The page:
“It is not such a hard thing, is it – to die for your friends.”
Blurb (Goodreads)- The long path to the throne has only just begun for Aelin Galathynius. Loyalties have been broken and bought, friends have been lost and gained, and those who possess magic find themselves at odds with those who don’t.
As the kingdoms of Erilea fracture around her, enemies must become allies if Aelin is to keep those she loves from falling to the dark forces poised to claim her world. With war looming on all horizons, the only chance for salvation lies in a desperate quest that may mark the end of everything Aelin holds dear.
Aelin’s journey from assassin to queen has entranced millions across the globe, and this fifth installment will leave fans breathless. Will Aelin succeed in keeping her world from splintering, or will it all come crashing down?
Thoughts- This is such a hard book review for me to write, because I have never been more disappointed by a book than Empire of Storms. This is especially heartbreaking to say because Sarah J. Maas has always been one of my favorite authors, but after this mess of a book, I’m not too sure.
To start out, I’d like to address the striking similarities between this book and Maas’s other 2016 release, A Court of Mist and Fury. I honestly felt like I was reading ACOMAF again, because the distinction between the tone and characters from both of her series have become blurred. Plus, the ending of EoS was almost the exact same plot as ACOMAF, just in a different setting, with ever so slightly different characters.
There has also been a substantial genre shift in the latest Throne of Glass installment. I am, and will always be, a fan of romance in books. However, when a series shifts from having the occasional pleasant YA romance scene to being downright NA erotica scenes at least once every 70 pages, it’s unfair to the reader. Not only did I find the majority of these vastly out of place and uncomfortable, but it creates a new tone for the series that I don’t, and I’m sure many other readers, care for.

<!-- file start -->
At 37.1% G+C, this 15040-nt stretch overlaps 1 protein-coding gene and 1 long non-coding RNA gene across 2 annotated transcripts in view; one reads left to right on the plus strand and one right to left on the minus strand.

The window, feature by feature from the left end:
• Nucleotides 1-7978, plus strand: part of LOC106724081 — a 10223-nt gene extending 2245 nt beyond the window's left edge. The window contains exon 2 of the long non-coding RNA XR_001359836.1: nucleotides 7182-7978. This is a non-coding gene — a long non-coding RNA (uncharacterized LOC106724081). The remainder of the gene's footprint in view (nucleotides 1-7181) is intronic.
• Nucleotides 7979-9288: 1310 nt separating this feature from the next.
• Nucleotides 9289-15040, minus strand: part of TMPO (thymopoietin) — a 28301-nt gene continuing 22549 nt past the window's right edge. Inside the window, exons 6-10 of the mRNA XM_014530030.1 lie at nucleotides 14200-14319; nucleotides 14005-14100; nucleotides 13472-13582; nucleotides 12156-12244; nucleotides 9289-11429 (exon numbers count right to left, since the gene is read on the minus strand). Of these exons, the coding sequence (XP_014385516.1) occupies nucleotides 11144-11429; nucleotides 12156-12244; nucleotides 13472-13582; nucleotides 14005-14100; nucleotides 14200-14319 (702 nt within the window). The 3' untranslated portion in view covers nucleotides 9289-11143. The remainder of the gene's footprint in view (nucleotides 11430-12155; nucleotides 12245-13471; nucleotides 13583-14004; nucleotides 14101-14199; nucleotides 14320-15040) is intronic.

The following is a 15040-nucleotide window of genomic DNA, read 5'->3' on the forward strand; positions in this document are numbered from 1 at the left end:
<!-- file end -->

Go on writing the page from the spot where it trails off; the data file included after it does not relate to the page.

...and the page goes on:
In this book, not only is a main character completely missing from the entire book (Chaol is mentioned I believe once), but I no longer recognize or care for any of the characters Maas has created. Yes, this is the 5th book in the series, so they should be different and have grown, but people don’t shed personalities like snakes shed skins. Habits, quirks, little tendencies… they all stay behind, and I see none of those characteristics anymore. Let’s look at Dorian for example. Perhaps I’m remembering the beginning wrong because I read the first book so long ago, but the Dorian I remember is sweet, quiet, considerate. He’s the type of guy who brings book for Celaena to read. Now he’s the magic wielding (I refuse to believe he got control of his powers this quickly), sex crazy, and harsh person. The only character I really like anymore in the series is Lysandra.
Not only do I not care for the individual characters anymore, but the romances bore the heck out of me. I feel like I scanned 70% of this book because it was characters either having sex, or thinking about who they want to have sex with. I’ve never liked Rowan and Aelin to begin with, Elide and Lorcan was an interesting pairing that I don’t necessarily like, but don’t dislike either, and I thought Manon and Dorian had the chance to be really interesting, but instead I found them uncomfortable. I just don’t understand why every single person in this series has to be in a relationship. Why can’t it focus on the actual fantasy part every once and a while?
Before the book came out, Sarah J. Maas was getting a lot of hate for the lack of diversity in her series. I didn’t have any comment on it at the time, as I hadn’t read Empire of Storms yet, but now I certainly have some thoughts on it. What bothers me the most is not that this series lacks diversity (which it does), but how much it’s forced in your face that everyone is white, heterosexual (Aedion is bi, but he is still perusing Lysandra), cis, and extraordinarily beautiful. I was sick and tired of hearing how beautiful every single character is at least once a chapter, and I’m disappointed there aren’t a range of diverse characters present from such a large cast.
Honestly, I really only enjoyed the last 100 or so pages, and it’s the only reason this book is getting more than one star. In my opinion (please remember, these are my own personal opinions, you don’t have to agree but still be nice), Empire of Storms is a too long, romance novel with the occasional fantasy scene thrown in. There’s a pretty high chance I won’t finish the series, or maybe I’ll wait to see what people are saying about it.